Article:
Live Review: The Cat Empire + Pierce Brothers + Hanlon Brothers @ NightQuarter, Helensvale, 08.05.16

If you’ve not made the effort to check out NighQuarter at Helensvale yet you’re doing yourself a great disservice.

This venue is not only what residents of the northern Gold Coast desperately needed, but all of us, no matter where you live on the Coast. It’s a venue that will comfortably accommodate 2000+ people – all too evident last night with the Cat Empire drawing around 1700 fans.

From the outside you might draw the impression that it’s a site that was assembled with a heap of used shipping containers hastily thrown together to create a shambolic venue and while the post industrial garage feel is definitely a large part of the charm, the reality is that this place has been very cleverly devised. NightQuarter possesses an ambience that is easily accessible with a host of quality food and beverage options with so much room to move that in its own shabby chic way says this is both a cool and family friendly venue.

And that’s exactly what we saw last night, an all-ages triple header featuring local heroes the Hanlon Brothers (2015 GC Music Award Emerging Artist of the Year winners), the Pierce Brothers (an incredibly talented duo from Victoria who have been The Cat Empire’s guests on this tour) and finally The Cat Empire.

With the Hanlons underway from 5.00pm and The Cat Empire finishing just before 10.00pm it sensibly allowed all of us a good night’s sleep before facing the unthinkable terror that is Monday morning.

Hanlon Brothers delivered a loose and funky opener covering anyone from Sam Cooke to 2Pac while ensuring their own numbers like Can’t Wait kept the crowd happy. The Pierce Brothers had everyone onside from the outset declaring: “I know this is why you came here tonight, to sing, dance and jump around to the support act” – which we all obligingly did.

By the time The Cat Empire hit the stage we were ready to party and no one was ever going to go home disappointed. If there were any doubts as to how the main attraction felt about playing this new Gold Coast venue Felix Riebl soon set the record straight: “it’s our first time here and it’s a great place to play.” As ever The Cat Empire were having a ball and their enthusiasm was infectious.

The Cat Empire built their reputation as a live band, particularly at music festivals. Armed with a repertoire of songs that largely celebrate the joys of life carried by Latin, jazz, ska and African rhythms it’s so obvious why the band appeals. Yet if you’ve never seen them live it would be easy to dismiss The Cat Empire as the quintessential party band, missing the point that these guys are some of our finest musicians who have honed their craft over what is getting close to 20 years of touring.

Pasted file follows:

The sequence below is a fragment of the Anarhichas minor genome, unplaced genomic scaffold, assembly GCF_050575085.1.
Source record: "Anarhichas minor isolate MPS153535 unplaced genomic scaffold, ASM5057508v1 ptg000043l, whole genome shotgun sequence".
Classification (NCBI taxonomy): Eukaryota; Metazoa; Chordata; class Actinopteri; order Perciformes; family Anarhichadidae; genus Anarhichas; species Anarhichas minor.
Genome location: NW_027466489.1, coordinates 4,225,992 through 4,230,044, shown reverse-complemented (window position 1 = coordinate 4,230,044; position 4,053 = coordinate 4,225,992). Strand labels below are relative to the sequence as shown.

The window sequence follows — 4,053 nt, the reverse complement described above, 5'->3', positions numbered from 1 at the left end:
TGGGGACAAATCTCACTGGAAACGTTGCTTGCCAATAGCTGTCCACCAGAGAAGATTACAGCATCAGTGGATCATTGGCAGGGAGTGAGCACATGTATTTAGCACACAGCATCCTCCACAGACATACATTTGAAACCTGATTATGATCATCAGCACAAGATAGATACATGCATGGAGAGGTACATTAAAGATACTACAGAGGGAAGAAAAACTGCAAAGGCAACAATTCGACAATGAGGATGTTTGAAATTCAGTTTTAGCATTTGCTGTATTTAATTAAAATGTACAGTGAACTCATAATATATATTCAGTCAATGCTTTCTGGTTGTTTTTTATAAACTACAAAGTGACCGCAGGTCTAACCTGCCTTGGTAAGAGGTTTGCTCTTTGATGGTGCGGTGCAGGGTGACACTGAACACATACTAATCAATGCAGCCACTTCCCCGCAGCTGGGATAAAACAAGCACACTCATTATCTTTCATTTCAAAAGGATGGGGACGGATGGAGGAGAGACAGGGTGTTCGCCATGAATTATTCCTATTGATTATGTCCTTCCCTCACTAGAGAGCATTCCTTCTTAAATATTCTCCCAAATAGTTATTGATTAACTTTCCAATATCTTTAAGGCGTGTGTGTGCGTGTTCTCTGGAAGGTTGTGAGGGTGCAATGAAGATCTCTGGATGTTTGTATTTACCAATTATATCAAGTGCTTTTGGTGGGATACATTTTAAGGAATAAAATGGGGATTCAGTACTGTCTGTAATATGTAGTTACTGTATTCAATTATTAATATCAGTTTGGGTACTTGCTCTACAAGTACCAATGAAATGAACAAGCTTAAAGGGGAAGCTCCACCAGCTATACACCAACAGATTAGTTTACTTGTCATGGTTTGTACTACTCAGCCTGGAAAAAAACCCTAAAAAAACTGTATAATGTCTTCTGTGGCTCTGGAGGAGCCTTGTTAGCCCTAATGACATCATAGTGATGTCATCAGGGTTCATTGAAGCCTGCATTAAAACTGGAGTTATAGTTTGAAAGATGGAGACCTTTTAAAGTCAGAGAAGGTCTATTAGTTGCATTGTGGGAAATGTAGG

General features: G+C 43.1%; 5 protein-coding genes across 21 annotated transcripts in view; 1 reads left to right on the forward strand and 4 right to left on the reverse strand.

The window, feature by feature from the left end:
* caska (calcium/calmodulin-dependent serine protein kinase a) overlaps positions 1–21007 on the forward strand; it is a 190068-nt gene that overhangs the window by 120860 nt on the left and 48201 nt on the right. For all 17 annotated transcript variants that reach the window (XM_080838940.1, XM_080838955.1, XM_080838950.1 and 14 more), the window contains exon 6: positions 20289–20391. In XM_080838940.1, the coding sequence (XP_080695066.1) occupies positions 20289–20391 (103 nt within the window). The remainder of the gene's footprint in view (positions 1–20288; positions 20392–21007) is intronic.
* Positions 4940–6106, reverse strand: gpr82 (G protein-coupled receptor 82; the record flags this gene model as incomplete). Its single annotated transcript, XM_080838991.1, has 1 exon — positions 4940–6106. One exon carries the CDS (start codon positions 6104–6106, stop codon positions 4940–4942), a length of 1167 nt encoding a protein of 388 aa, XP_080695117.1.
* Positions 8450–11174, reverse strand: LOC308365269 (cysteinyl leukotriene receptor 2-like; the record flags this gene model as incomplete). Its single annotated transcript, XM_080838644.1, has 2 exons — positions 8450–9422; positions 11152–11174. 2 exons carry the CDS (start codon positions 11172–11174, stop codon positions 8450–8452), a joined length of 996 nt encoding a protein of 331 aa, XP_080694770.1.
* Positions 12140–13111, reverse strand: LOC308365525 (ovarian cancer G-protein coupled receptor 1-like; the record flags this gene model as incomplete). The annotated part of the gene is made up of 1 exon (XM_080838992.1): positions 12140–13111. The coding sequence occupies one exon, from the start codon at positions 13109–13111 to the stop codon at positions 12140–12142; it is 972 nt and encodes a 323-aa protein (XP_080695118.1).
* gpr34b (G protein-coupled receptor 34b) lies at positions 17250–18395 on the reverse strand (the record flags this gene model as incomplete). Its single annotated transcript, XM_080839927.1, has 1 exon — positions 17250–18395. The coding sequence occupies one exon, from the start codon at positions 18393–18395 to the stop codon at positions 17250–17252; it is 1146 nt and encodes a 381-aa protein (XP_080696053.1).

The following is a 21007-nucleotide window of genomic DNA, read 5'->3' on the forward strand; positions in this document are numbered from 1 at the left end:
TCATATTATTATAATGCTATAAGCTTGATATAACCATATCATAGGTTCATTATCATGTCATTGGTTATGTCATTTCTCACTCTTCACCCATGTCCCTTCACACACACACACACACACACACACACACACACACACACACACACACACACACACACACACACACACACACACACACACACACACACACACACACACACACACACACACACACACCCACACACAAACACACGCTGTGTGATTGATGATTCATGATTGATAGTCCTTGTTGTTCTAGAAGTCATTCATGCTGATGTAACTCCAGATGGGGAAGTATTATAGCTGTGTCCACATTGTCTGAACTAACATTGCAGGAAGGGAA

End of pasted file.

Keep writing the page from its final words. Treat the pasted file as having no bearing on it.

Their origins as a jazz outfit are still evident through seamless extended jams, guaranteeing that a Cat Empire show is always going to be so much more than a parade of the band’s hits. These guys are so tight and yet what they do on stage never looks rehearsed – this is everything a live gig should be and more. At times their performance transcended what seemed humanly possible like DJ Jumps scratching a relentlessly fast rhythm that climbed to a psychedelic frenzy or Will Hull-Brown driving a sensationally syncopated drum solo that would have left Steve Gadd in awe.

As the band will be the first to admit – in the end it’s all about the fans – so recent numbers like Brighter than Gold, Still Young and Steal the Light all got a run while older favourites like The Wine Song (set up with a stunning Beethoven-esque piano solo from Ollie McGill and later wildly veering off into Dick Dale’s Miserlou) stole the show with Harry Angus once again in superb form with both horn and voice. With The Chariot closing the show and its lyrical refrain for peace “our weapons were our instruments made from timber and steel, we never yielded to conformity, but stood like kings in a chariot that’s riding on a record wheel” – a song was never more apt for such an original band at the top of their game.

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Feature image courtesy William Owen-Jones.


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